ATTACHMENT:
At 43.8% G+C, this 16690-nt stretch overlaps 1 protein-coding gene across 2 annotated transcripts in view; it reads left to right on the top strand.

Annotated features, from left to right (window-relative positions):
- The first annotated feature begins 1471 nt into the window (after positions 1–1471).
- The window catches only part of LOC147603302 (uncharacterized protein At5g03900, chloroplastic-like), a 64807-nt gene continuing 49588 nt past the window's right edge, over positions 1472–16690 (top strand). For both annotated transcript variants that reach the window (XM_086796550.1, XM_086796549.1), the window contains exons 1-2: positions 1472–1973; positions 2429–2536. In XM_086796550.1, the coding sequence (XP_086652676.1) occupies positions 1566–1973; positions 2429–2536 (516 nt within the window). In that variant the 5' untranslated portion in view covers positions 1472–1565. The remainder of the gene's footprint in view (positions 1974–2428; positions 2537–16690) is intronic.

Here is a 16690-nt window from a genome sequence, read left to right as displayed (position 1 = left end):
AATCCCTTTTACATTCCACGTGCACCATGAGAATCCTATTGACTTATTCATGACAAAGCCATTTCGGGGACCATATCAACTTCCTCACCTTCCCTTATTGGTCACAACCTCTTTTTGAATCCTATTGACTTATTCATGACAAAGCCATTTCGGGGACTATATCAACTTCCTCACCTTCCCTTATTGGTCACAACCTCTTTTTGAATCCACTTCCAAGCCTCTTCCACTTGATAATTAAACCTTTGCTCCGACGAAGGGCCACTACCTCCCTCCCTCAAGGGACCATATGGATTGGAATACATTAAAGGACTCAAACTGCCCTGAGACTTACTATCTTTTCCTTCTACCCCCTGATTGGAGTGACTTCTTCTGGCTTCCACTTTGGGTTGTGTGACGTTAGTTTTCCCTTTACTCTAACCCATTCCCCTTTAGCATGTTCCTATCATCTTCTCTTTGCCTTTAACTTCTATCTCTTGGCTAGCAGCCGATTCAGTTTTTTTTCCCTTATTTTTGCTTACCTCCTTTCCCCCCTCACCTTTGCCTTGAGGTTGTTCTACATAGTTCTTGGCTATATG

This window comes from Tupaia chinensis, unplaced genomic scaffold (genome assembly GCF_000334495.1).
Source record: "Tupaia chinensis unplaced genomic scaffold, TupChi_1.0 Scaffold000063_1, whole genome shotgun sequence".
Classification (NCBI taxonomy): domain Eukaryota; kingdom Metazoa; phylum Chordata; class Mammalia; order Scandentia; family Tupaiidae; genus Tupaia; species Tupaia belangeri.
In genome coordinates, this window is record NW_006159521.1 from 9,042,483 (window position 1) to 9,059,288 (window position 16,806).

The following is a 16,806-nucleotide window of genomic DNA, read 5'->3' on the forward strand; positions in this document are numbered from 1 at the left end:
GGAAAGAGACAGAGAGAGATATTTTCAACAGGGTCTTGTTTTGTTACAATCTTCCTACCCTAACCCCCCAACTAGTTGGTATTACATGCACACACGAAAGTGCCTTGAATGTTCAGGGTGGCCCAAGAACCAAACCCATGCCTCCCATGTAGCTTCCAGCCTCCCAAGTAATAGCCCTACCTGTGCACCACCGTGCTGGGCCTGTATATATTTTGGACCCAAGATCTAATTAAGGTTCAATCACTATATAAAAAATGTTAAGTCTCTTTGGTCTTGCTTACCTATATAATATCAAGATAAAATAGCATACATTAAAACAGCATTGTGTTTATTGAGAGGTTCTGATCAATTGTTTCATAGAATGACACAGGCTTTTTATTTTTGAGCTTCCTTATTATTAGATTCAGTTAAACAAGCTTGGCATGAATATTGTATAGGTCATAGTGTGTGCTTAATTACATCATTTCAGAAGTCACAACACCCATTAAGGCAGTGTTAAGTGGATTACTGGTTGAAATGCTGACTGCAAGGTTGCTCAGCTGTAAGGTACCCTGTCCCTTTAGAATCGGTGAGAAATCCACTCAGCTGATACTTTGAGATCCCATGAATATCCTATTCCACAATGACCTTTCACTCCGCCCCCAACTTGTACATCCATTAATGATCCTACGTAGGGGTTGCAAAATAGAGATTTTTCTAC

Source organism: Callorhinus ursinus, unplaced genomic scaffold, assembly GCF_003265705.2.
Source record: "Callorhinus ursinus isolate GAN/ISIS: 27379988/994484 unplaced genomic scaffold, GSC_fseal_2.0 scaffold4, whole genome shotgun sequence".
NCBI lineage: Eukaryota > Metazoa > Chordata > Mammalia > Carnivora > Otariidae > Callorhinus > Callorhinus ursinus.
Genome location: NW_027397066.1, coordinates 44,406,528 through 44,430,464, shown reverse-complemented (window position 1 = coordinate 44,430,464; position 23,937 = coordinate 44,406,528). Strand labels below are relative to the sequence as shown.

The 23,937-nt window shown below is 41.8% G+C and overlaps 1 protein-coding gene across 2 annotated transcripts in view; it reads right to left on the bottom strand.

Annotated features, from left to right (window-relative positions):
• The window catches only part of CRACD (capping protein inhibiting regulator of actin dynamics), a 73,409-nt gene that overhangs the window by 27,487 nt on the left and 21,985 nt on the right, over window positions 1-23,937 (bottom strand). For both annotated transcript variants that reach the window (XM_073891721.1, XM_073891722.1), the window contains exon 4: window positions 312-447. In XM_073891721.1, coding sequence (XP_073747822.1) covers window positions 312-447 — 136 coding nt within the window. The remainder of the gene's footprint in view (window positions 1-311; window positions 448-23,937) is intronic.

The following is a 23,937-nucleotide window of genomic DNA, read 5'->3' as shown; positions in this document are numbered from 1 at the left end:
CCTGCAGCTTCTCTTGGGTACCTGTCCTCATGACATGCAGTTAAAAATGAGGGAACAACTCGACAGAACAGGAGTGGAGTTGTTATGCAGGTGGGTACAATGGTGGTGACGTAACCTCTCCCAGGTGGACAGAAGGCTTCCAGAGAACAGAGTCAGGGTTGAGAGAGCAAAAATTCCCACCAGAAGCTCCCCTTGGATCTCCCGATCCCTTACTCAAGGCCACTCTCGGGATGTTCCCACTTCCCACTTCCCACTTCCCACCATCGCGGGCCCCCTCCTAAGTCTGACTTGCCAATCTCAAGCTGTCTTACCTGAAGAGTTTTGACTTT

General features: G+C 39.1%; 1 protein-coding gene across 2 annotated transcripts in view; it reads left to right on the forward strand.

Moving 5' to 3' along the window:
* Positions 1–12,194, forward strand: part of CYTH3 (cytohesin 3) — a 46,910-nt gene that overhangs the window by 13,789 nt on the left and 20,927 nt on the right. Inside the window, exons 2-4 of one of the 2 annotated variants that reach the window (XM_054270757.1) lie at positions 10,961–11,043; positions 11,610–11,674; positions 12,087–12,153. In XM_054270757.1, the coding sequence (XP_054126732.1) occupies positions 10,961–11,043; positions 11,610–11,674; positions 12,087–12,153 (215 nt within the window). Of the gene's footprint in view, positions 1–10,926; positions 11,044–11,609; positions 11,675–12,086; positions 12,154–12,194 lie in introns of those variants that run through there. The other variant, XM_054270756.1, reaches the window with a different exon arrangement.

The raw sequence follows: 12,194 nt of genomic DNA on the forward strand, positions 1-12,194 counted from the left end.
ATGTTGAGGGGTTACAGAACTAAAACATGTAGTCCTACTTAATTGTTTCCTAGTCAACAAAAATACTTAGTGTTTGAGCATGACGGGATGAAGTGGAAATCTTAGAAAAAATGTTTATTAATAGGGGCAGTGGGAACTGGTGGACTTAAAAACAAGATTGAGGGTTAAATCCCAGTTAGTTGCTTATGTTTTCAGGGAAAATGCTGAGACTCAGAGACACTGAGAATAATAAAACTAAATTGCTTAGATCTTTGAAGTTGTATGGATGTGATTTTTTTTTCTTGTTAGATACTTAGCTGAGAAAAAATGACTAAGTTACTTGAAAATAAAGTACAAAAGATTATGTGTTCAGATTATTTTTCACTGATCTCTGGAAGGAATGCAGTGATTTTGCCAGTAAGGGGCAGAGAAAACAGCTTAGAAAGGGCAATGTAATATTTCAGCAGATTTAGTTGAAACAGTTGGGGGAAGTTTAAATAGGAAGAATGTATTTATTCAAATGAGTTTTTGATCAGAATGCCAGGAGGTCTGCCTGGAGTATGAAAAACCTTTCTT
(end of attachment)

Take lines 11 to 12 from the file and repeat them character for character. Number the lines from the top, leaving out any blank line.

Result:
The following is a 16,806-nucleotide window of genomic DNA, read 5'->3' on the forward strand; positions in this document are numbered from 1 at the left end:
GGAAAGAGACAGAGAGAGATATTTTCAACAGGGTCTTGTTTTGTTACAATCTTCCTACCCTAACCCCCCAACTAGTTGGTATTACATGCACACACGAAAGTGCCTTGAATGTTCAGGGTGGCCCAAGAACCAAACCCATGCCTCCCATGTAGCTTCCAGCCTCCCAAGTAATAGCCCTACCTGTGCACCACCGTGCTGGGCCTGTATATATTTTGGACCCAAGATCTAATTAAGGTTCAATCACTATATAAAAAATGTTAAGTCTCTTTGGTCTTGCTTACCTATATAATATCAAGATAAAATAGCATACATTAAAACAGCATTGTGTTTATTGAGAGGTTCTGATCAATTGTTTCATAGAATGACACAGGCTTTTTATTTTTGAGCTTCCTTATTATTAGATTCAGTTAAACAAGCTTGGCATGAATATTGTATAGGTCATAGTGTGTGCTTAATTACATCATTTCAGAAGTCACAACACCCATTAAGGCAGTGTTAAGTGGATTACTGGTTGAAATGCTGACTGCAAGGTTGCTCAGCTGTAAGGTACCCTGTCCCTTTAGAATCGGTGAGAAATCCACTCAGCTGATACTTTGAGATCCCATGAATATCCTATTCCACAATGACCTTTCACTCCGCCCCCAACTTGTACATCCATTAATGATCCTACGTAGGGGTTGCAAAATAGAGATTTTTCTAC